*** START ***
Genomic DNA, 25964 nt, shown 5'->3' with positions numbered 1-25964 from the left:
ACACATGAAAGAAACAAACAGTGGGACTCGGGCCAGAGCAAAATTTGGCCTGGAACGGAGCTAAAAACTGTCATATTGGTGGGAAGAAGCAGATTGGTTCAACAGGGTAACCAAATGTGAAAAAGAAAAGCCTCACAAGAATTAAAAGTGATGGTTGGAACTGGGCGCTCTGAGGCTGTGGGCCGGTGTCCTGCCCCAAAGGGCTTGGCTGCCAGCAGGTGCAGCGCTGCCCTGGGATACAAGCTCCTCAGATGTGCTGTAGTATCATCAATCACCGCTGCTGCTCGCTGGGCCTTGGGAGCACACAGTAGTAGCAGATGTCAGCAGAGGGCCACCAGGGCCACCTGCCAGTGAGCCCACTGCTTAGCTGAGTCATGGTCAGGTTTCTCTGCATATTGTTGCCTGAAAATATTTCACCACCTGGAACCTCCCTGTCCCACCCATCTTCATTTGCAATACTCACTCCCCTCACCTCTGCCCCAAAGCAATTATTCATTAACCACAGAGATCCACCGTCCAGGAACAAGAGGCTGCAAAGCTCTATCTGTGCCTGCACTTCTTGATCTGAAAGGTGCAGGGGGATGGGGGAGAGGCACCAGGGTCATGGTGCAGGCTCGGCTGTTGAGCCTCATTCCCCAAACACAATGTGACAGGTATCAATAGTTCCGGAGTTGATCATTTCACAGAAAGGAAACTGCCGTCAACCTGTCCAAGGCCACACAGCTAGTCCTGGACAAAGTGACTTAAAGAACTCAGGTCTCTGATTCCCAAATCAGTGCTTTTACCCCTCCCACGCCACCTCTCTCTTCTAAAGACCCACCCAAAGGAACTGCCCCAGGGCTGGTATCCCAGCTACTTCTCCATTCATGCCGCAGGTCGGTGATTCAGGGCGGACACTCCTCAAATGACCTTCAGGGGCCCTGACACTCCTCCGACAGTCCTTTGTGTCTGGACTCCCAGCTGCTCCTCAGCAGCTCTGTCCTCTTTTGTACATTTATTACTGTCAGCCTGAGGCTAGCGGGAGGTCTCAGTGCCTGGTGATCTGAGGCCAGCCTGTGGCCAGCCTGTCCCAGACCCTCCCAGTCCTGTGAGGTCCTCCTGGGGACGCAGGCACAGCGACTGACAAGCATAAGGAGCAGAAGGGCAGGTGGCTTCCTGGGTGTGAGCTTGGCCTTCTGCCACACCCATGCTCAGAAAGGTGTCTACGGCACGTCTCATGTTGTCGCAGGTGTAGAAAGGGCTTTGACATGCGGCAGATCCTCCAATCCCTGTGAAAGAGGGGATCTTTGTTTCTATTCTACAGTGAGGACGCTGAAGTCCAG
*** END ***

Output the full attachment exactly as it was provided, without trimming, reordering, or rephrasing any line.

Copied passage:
Genomic DNA, 25964 nt, shown 5'->3' with positions numbered 1-25964 from the left:
ACACATGAAAGAAACAAACAGTGGGACTCGGGCCAGAGCAAAATTTGGCCTGGAACGGAGCTAAAAACTGTCATATTGGTGGGAAGAAGCAGATTGGTTCAACAGGGTAACCAAATGTGAAAAAGAAAAGCCTCACAAGAATTAAAAGTGATGGTTGGAACTGGGCGCTCTGAGGCTGTGGGCCGGTGTCCTGCCCCAAAGGGCTTGGCTGCCAGCAGGTGCAGCGCTGCCCTGGGATACAAGCTCCTCAGATGTGCTGTAGTATCATCAATCACCGCTGCTGCTCGCTGGGCCTTGGGAGCACACAGTAGTAGCAGATGTCAGCAGAGGGCCACCAGGGCCACCTGCCAGTGAGCCCACTGCTTAGCTGAGTCATGGTCAGGTTTCTCTGCATATTGTTGCCTGAAAATATTTCACCACCTGGAACCTCCCTGTCCCACCCATCTTCATTTGCAATACTCACTCCCCTCACCTCTGCCCCAAAGCAATTATTCATTAACCACAGAGATCCACCGTCCAGGAACAAGAGGCTGCAAAGCTCTATCTGTGCCTGCACTTCTTGATCTGAAAGGTGCAGGGGGATGGGGGAGAGGCACCAGGGTCATGGTGCAGGCTCGGCTGTTGAGCCTCATTCCCCAAACACAATGTGACAGGTATCAATAGTTCCGGAGTTGATCATTTCACAGAAAGGAAACTGCCGTCAACCTGTCCAAGGCCACACAGCTAGTCCTGGACAAAGTGACTTAAAGAACTCAGGTCTCTGATTCCCAAATCAGTGCTTTTACCCCTCCCACGCCACCTCTCTCTTCTAAAGACCCACCCAAAGGAACTGCCCCAGGGCTGGTATCCCAGCTACTTCTCCATTCATGCCGCAGGTCGGTGATTCAGGGCGGACACTCCTCAAATGACCTTCAGGGGCCCTGACACTCCTCCGACAGTCCTTTGTGTCTGGACTCCCAGCTGCTCCTCAGCAGCTCTGTCCTCTTTTGTACATTTATTACTGTCAGCCTGAGGCTAGCGGGAGGTCTCAGTGCCTGGTGATCTGAGGCCAGCCTGTGGCCAGCCTGTCCCAGACCCTCCCAGTCCTGTGAGGTCCTCCTGGGGACGCAGGCACAGCGACTGACAAGCATAAGGAGCAGAAGGGCAGGTGGCTTCCTGGGTGTGAGCTTGGCCTTCTGCCACACCCATGCTCAGAAAGGTGTCTACGGCACGTCTCATGTTGTCGCAGGTGTAGAAAGGGCTTTGACATGCGGCAGATCCTCCAATCCCTGTGAAAGAGGGGATCTTTGTTTCTATTCTACAGTGAGGACGCTGAAGTCCAG